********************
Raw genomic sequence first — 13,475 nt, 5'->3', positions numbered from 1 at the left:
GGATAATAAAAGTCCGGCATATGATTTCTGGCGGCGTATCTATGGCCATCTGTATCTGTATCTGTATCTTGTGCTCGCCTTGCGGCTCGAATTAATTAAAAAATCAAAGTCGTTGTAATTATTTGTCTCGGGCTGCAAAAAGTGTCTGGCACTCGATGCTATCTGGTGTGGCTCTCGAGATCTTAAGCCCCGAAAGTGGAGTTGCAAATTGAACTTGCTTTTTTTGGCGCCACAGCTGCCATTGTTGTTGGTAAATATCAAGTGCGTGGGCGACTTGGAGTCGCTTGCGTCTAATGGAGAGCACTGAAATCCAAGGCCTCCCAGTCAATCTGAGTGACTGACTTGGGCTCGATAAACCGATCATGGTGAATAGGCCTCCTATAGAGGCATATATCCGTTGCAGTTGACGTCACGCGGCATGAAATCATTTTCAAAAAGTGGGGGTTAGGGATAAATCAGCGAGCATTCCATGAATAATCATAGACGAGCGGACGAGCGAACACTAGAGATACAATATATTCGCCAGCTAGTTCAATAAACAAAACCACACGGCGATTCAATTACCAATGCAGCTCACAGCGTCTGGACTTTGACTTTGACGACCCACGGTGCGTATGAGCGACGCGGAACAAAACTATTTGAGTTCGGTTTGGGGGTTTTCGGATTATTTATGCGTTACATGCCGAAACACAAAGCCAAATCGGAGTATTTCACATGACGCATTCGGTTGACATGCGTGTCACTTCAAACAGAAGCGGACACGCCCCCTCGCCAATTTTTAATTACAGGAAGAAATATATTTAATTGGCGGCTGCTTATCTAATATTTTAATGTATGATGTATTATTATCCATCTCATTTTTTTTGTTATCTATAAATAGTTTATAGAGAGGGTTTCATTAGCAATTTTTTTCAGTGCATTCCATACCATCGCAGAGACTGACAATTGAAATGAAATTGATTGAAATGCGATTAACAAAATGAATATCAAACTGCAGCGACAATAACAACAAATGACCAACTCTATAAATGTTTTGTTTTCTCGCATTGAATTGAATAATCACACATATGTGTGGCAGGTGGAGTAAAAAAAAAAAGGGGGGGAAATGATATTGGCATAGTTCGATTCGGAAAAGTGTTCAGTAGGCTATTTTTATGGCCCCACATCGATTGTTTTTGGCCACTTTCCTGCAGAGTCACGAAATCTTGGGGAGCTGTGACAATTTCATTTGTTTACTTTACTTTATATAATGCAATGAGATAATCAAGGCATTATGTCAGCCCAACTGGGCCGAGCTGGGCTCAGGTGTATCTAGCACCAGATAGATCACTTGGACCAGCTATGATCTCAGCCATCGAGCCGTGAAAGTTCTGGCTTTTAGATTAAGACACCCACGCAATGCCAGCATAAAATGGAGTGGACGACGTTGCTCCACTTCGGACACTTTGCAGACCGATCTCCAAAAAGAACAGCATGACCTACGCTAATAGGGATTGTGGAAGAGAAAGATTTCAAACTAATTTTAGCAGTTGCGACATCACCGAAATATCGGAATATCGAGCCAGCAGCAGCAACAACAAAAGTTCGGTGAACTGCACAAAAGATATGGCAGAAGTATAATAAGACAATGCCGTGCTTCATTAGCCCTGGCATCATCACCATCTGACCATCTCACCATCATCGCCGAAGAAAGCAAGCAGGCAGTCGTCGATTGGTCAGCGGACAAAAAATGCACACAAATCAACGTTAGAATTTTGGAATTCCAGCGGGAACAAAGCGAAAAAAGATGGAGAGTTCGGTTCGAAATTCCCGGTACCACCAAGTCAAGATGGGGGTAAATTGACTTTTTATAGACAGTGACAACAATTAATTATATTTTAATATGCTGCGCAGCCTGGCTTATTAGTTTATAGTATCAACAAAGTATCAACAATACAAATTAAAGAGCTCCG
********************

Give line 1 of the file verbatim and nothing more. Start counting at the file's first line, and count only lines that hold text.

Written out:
Raw genomic sequence first — 13,475 nt, 5'->3', positions numbered from 1 at the left: